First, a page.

Jackie Stewart is the Team Leader at Yeaca Dhargo. Jackie is an Aboriginal woman from the Kongabula tribal group of Southern Queensland. Jackie also runs her own private practice ‘Ancestors Singing’ providing cultural supervision and mentoring and creating and delivering cultural training and resources to support cross-cultural understanding for both Aboriginal and non-Aboriginal people.

Jackie’s deep connection to her Aboriginal culture and the spirits of her Ancestors guide her in work and life. Jackie is committed to naming and supporting healing from the impacts of generational trauma for Aboriginal people in Australia. Jackie spoke to lateral violence in Aboriginal communities. She noted that when communities can’t fight back against the oppressor they start fighting each other. The impacts of domestic violence are another layer located within this paradigm. Whilst the victim of the domestic violence is the client, so too are her family and community. The whole community are clients and are all responding to trauma and pain based behaviours.  She noted that it is important to focus on your client but to see family and community as part of the engagement process, always remaining mindful of the impacts of colonisation. The recognition is that each person comes with history and trauma. So too does the perpetrator. There are layers of complexity that need to be understood and addressed.

Belinda Cox is Communities and Partnerships Program Manager at Brisbane Domestic Violence Service, Micah Projects. Belinda regularly provides specialist and complex case management support and advice to the team of workers at the service. She has an extensive working knowledge of complex risk factors regarding domestic violence and coordinating responses within the broader community sector. Belinda is a regular provider of specialist training and community education to service providers and community groups in Brisbane.

Belinda outlined the work of Micah with regard to domestic and family violence, the state wide 24/7 programs and the need to remain cognisant of the housing first framework. Alongside Karina, she too highlighted the vital importance of housing and stability for those facing multiple issues that include domestic and family violence.  Belinda noted that Brisbane Domestic Violence Service Is the only 24/7 face to face response service in Queensland.  In the last financial year they supported:

  • 1,661 single women
  • 1,249 families with children under 18, and
  • 2,589 children in the families they supported

Belinda outlined services to children and families and the terminology they use. They prefer the term: the person they’re supporting as opposed to clients.  The women they support and their children are the key consideration. They support women and children to be safer within a child focused framework. When working with individuals with child safety involvement, transparency and clarity is essential. Who is the client and what are the goals are key points. The person they are supporting is anyone who requires safety and protection. Belinda also spoke to the need for advocacy to be provided in communities and alongside women, children and their families. She noted that the service is for all victims of abuse regardless of gender or sexuality.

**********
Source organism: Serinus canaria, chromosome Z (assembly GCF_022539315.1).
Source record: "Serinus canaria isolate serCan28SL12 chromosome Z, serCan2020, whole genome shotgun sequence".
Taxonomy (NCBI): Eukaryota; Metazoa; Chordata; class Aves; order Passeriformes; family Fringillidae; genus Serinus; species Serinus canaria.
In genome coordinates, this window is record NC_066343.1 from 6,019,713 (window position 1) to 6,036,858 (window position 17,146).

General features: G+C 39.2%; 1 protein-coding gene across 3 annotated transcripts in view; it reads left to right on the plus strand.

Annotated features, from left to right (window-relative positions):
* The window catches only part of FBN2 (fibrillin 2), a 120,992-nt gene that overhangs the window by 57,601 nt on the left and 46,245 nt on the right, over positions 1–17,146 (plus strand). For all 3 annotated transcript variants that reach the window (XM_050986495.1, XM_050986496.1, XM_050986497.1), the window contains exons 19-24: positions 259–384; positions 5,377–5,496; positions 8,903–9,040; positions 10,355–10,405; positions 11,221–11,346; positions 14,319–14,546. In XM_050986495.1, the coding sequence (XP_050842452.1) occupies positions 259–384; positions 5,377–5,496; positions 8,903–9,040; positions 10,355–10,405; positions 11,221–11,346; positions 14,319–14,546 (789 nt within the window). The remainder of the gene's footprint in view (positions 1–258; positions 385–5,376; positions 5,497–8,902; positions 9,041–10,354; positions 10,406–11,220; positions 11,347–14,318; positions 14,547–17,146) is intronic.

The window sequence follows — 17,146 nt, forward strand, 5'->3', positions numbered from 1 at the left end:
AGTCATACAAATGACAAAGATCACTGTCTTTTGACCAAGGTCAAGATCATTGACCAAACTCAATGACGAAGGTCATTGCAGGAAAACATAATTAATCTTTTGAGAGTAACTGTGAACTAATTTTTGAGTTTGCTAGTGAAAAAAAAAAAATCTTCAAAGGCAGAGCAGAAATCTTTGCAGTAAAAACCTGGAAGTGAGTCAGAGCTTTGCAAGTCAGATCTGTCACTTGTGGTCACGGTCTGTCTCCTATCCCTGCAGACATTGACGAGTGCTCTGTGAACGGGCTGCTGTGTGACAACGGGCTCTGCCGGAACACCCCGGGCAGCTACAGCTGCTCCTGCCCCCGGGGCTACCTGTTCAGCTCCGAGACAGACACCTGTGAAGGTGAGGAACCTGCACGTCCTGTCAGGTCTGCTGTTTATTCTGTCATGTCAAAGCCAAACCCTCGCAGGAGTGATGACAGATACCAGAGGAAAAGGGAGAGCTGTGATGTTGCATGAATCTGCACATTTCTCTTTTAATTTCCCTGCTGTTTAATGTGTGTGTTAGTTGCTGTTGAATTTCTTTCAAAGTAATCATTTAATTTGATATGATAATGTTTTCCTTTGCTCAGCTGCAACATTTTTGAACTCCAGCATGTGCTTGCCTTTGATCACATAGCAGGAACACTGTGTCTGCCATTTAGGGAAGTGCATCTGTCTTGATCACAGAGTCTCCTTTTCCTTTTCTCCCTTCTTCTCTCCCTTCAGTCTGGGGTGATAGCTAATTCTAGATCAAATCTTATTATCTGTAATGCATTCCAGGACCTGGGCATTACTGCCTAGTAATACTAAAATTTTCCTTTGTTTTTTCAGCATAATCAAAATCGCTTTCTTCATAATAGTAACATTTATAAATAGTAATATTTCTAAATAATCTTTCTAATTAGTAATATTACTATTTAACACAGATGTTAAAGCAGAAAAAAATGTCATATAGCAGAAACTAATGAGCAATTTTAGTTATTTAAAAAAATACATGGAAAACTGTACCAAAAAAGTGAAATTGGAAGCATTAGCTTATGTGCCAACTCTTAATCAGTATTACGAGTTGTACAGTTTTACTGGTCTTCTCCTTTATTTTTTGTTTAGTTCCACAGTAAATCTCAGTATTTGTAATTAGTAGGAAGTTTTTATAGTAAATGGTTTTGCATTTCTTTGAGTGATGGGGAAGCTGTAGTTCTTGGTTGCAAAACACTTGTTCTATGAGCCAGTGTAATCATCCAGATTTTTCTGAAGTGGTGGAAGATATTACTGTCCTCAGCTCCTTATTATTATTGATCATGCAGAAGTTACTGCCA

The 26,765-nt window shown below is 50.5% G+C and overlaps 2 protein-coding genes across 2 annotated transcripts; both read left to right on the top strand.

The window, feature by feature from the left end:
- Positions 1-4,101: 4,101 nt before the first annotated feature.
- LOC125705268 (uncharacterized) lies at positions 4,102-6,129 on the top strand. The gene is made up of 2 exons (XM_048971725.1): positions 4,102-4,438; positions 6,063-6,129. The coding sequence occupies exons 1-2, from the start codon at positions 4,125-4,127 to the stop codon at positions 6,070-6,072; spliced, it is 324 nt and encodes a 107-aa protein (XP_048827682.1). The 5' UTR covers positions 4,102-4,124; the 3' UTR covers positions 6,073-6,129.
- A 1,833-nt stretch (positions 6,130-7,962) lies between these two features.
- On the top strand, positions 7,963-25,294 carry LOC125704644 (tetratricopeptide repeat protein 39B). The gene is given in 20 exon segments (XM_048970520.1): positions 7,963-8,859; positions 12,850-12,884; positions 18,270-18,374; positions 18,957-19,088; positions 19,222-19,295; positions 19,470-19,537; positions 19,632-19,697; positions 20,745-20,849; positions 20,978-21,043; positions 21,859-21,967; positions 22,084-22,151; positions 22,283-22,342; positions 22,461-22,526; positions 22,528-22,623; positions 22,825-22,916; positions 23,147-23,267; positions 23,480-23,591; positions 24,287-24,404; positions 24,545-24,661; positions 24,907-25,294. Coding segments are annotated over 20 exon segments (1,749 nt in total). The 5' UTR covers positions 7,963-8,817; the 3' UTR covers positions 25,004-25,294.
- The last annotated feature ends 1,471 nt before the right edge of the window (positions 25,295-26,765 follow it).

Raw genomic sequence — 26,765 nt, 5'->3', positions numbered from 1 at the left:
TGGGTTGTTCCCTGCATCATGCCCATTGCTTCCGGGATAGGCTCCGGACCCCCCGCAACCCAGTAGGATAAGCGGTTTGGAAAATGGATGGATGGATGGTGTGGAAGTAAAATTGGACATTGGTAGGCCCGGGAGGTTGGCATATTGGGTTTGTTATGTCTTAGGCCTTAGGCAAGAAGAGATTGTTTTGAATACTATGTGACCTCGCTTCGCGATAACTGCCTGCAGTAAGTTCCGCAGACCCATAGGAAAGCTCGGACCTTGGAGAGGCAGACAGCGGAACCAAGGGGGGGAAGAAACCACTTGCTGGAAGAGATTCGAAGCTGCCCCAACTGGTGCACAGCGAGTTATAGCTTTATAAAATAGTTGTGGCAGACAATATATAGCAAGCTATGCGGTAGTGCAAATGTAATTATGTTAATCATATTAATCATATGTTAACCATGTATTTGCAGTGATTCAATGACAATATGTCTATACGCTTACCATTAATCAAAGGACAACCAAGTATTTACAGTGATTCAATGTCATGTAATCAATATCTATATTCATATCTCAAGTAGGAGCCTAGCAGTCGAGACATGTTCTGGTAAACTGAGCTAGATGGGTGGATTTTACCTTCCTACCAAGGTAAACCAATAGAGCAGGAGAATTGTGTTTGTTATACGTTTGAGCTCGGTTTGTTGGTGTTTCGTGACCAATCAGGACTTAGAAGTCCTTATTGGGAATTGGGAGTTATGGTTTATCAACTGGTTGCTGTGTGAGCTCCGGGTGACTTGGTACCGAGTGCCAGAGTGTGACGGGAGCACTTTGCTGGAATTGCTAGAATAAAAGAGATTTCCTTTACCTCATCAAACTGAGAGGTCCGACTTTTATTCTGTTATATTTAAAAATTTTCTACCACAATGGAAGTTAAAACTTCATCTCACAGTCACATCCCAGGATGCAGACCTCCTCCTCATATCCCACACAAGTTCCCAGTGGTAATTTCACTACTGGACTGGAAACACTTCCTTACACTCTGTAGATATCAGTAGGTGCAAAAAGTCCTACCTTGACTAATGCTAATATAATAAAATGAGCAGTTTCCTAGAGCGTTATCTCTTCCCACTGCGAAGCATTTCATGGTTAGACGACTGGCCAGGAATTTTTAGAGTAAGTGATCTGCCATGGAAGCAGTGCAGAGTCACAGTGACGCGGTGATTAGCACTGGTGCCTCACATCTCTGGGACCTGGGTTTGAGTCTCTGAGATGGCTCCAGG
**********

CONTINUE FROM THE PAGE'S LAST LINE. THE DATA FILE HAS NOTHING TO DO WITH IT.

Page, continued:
Rachel Shelton, after giving an overview of the historical issues as noted above, also outlined her current work with the Family and Child Connect (FACC). She noted that around 80% of FACC’s referrals include domestic violence as a factor. She further noted that they also have referrals that do not include domestic violence as a primary issue, but when assessed further this is present.  Domestic violence can be masked by other complex issues within the family.

She outlined the holistic method to explore children’s needs in the family includes assessing and mapping behaviours of the perpetrators of violence and experiences of the survivor and children in the home. She noted that over time the referrals received are beginning to show a more nuanced understanding of the complexities and subtleties of domestic violence including coercive control.

She stated that she is pleased to be involved with a project group which has developed practice principles for a domestic violence Informed approach to child protection practice. Since then, embedded workers in FACC, Intensive Family Support and Child Safety have aimed to improve such language and to integrate frameworks in order to keep children and women safe and hold perpetrators to account.

Best practice includes understanding the impact of domestic and family violence on children, not just by being directly harmed or by witnessing it but the unseen impacts of disruption to parenting, the household and family functioning. It is critical to view children and young people in their own right, as primary victims.  She asserted that best practice when making assessments of domestic and family violence and children’s needs includes a combination of strengths based and risk focused processes. Holistic approaches ensure that the right service is assisting the family at the right time. A strengths based approach is vital to see the survivor as the expert in her own life, in order to build trust for her to feel comfortable disclosing sensitive information. When assessing risk and safety planning children are always discussed and considered and these assessments are not static because neither is domestic violence but rather, are discussed at every interaction. To combat domestic and family violence, the key is to work with all parties.